Featured Linguist!

Jost Gippert: Our Featured Linguist!

"Buenos dias", "buenas noches" -- this was the first words in a foreign language I heard in my life, as a three-year old boy growing up in developing post-war Western Germany, where the first gastarbeiters had arrived from Spain. Fascinated by the strange sounds, I tried to get to know some more languages, the only opportunity being TV courses of English and French -- there was no foreign language education for pre-teen school children in Germany yet in those days. Read more



Donate Now | Visit the Fund Drive Homepage

Amount Raised:

$34378

Still Needed:

$40622

Can anyone overtake Syntax in the Subfield Challenge ?

Grad School Challenge Leader: University of Washington


Publishing Partner: Cambridge University Press CUP Extra Publisher Login
amazon logo
More Info


New from Oxford University Press!

ad

What is English? And Why Should We Care?

By: Tim William Machan

To find some answers Tim Machan explores the language's present and past, and looks ahead to its futures among the one and a half billion people who speak it. His search is fascinating and important, for definitions of English have influenced education and law in many countries and helped shape the identities of those who live in them.


New from Cambridge University Press!

ad

Medical Writing in Early Modern English

Edited by Irma Taavitsainen and Paivi Pahta

This volume provides a new perspective on the evolution of the special language of medicine, based on the electronic corpus of Early Modern English Medical Texts, containing over two million words of medical writing from 1500 to 1700.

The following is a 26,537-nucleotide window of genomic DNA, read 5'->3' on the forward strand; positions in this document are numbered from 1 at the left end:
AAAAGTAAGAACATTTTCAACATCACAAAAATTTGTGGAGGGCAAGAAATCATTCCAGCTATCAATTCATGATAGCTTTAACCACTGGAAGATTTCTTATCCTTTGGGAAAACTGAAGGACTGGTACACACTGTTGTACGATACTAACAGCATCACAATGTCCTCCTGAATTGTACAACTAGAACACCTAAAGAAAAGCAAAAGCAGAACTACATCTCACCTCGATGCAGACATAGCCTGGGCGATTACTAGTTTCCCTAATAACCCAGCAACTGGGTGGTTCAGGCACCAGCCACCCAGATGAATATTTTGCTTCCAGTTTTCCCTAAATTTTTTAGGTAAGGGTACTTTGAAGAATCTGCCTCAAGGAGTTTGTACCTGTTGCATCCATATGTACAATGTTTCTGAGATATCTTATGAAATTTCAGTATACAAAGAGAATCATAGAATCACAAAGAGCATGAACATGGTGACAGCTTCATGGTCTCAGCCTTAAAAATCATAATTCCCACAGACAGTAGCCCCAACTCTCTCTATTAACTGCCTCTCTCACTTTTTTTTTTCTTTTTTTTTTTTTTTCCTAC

Book Information

   

Title: Evidence for Linguistic Relativity
Edited By: René Dirven
Susanne Niemeier
Description:

This volume has arisen from the 26th International LAUD Symposium on "Humboldt and Whorf Revisited. Universal and Culture-Specific Conceptualizations in Grammar and Lexis". While contrasting two or more languages, the papers in this volume either provide empirical evidence confirming hypotheses related to linguistic relativity, or deal with methodological issues of empirical research.These new approaches to Whorf's hypotheses do not focus on mere theorizing but provide more and more empirical evidence gathered over the last years. They prove in a very sophisticated way that Whorf's ideas were very lucid ones, even if Whorf's insights were framed in a terminology which lacked the flexibility of linguistic categories developed over the last quarter of this century, especially in cognitive linguistics. To date, there is sufficient proof to claim that linguistic relativity is indeed a vital issue, and the current volume confirms a more general trend for rehabilitating Whorf's theory complex and also offers evidence for it. It contains articles written by scholars from various fields of linguistics including phonology, psycholinguistics, language acquisition, historical linguistics, anthropological linguistics and (cross-)cultural semantics, which all contribute to a re-evaluation and partial reformulation of Whorf's thinking.


Contributions by: Susanne Niemeier & Reni Dirven; John A. Lucy; Ocke-Schwen Bohn; Jan Schroten; Michael Maratsos, Demetra Katis & Annalisa Margheri; Gabor Gyvri; Richard A. Rhodes; Dan I. Slobin; Mutsumi Imai; Balthasar Bickel; Bert Peeters; Elsbieta Tabakowska.

Publication Year: 2000
Publisher: John Benjamins
Review: Read the review
BibTex: View BibTex record
Linguistic Field(s): Linguistic Theories
Sociolinguistics
Issue: All announcements sent out by The LINGUIST List are emailed to our subscribers and archived with the Library of Congress.
Click here to see the original emailed issue.

Versions:
Format: Hardback
ISBN: 1556199767
ISBN-13: 9781556199769
Prices: U.S. $ 149
 
Format: Hardback
ISBN: 9027237050
ISBN-13: N/A
Prices: NLG 150.00